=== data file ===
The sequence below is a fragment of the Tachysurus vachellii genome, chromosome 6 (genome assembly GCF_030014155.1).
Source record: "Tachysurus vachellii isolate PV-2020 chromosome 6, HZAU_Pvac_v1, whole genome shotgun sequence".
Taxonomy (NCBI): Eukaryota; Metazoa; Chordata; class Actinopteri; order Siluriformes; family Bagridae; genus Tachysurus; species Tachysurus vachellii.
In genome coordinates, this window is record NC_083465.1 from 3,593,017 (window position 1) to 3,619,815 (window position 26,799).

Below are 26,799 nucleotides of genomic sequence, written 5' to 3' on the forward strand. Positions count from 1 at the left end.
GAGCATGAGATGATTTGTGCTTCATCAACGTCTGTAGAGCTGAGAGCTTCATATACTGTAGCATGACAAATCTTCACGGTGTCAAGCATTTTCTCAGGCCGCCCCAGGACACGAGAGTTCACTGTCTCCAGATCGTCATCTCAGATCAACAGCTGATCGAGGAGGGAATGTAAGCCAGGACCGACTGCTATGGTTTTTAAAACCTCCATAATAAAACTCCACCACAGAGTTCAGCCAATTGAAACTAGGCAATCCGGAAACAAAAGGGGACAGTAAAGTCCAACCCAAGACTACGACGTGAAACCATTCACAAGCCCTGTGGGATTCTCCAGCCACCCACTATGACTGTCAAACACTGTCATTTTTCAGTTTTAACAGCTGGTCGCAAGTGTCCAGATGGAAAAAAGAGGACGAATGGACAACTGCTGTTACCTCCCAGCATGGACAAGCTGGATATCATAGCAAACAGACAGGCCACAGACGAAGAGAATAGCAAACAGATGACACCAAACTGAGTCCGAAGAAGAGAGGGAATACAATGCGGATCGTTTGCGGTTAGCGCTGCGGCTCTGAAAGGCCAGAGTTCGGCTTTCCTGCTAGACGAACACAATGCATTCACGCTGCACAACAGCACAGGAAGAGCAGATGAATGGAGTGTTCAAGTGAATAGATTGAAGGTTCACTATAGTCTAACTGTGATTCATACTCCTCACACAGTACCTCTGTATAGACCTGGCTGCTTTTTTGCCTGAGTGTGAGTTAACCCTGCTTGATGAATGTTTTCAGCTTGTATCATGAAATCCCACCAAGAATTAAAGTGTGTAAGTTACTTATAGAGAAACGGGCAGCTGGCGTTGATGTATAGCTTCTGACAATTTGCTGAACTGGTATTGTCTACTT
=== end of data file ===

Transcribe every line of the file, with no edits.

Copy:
The sequence below is a fragment of the Tachysurus vachellii genome, chromosome 6 (genome assembly GCF_030014155.1).
Source record: "Tachysurus vachellii isolate PV-2020 chromosome 6, HZAU_Pvac_v1, whole genome shotgun sequence".
Taxonomy (NCBI): Eukaryota; Metazoa; Chordata; class Actinopteri; order Siluriformes; family Bagridae; genus Tachysurus; species Tachysurus vachellii.
In genome coordinates, this window is record NC_083465.1 from 3,593,017 (window position 1) to 3,619,815 (window position 26,799).

Below are 26,799 nucleotides of genomic sequence, written 5' to 3' on the forward strand. Positions count from 1 at the left end.
GAGCATGAGATGATTTGTGCTTCATCAACGTCTGTAGAGCTGAGAGCTTCATATACTGTAGCATGACAAATCTTCACGGTGTCAAGCATTTTCTCAGGCCGCCCCAGGACACGAGAGTTCACTGTCTCCAGATCGTCATCTCAGATCAACAGCTGATCGAGGAGGGAATGTAAGCCAGGACCGACTGCTATGGTTTTTAAAACCTCCATAATAAAACTCCACCACAGAGTTCAGCCAATTGAAACTAGGCAATCCGGAAACAAAAGGGGACAGTAAAGTCCAACCCAAGACTACGACGTGAAACCATTCACAAGCCCTGTGGGATTCTCCAGCCACCCACTATGACTGTCAAACACTGTCATTTTTCAGTTTTAACAGCTGGTCGCAAGTGTCCAGATGGAAAAAAGAGGACGAATGGACAACTGCTGTTACCTCCCAGCATGGACAAGCTGGATATCATAGCAAACAGACAGGCCACAGACGAAGAGAATAGCAAACAGATGACACCAAACTGAGTCCGAAGAAGAGAGGGAATACAATGCGGATCGTTTGCGGTTAGCGCTGCGGCTCTGAAAGGCCAGAGTTCGGCTTTCCTGCTAGACGAACACAATGCATTCACGCTGCACAACAGCACAGGAAGAGCAGATGAATGGAGTGTTCAAGTGAATAGATTGAAGGTTCACTATAGTCTAACTGTGATTCATACTCCTCACACAGTACCTCTGTATAGACCTGGCTGCTTTTTTGCCTGAGTGTGAGTTAACCCTGCTTGATGAATGTTTTCAGCTTGTATCATGAAATCCCACCAAGAATTAAAGTGTGTAAGTTACTTATAGAGAAACGGGCAGCTGGCGTTGATGTATAGCTTCTGACAATTTGCTGAACTGGTATTGTCTACTT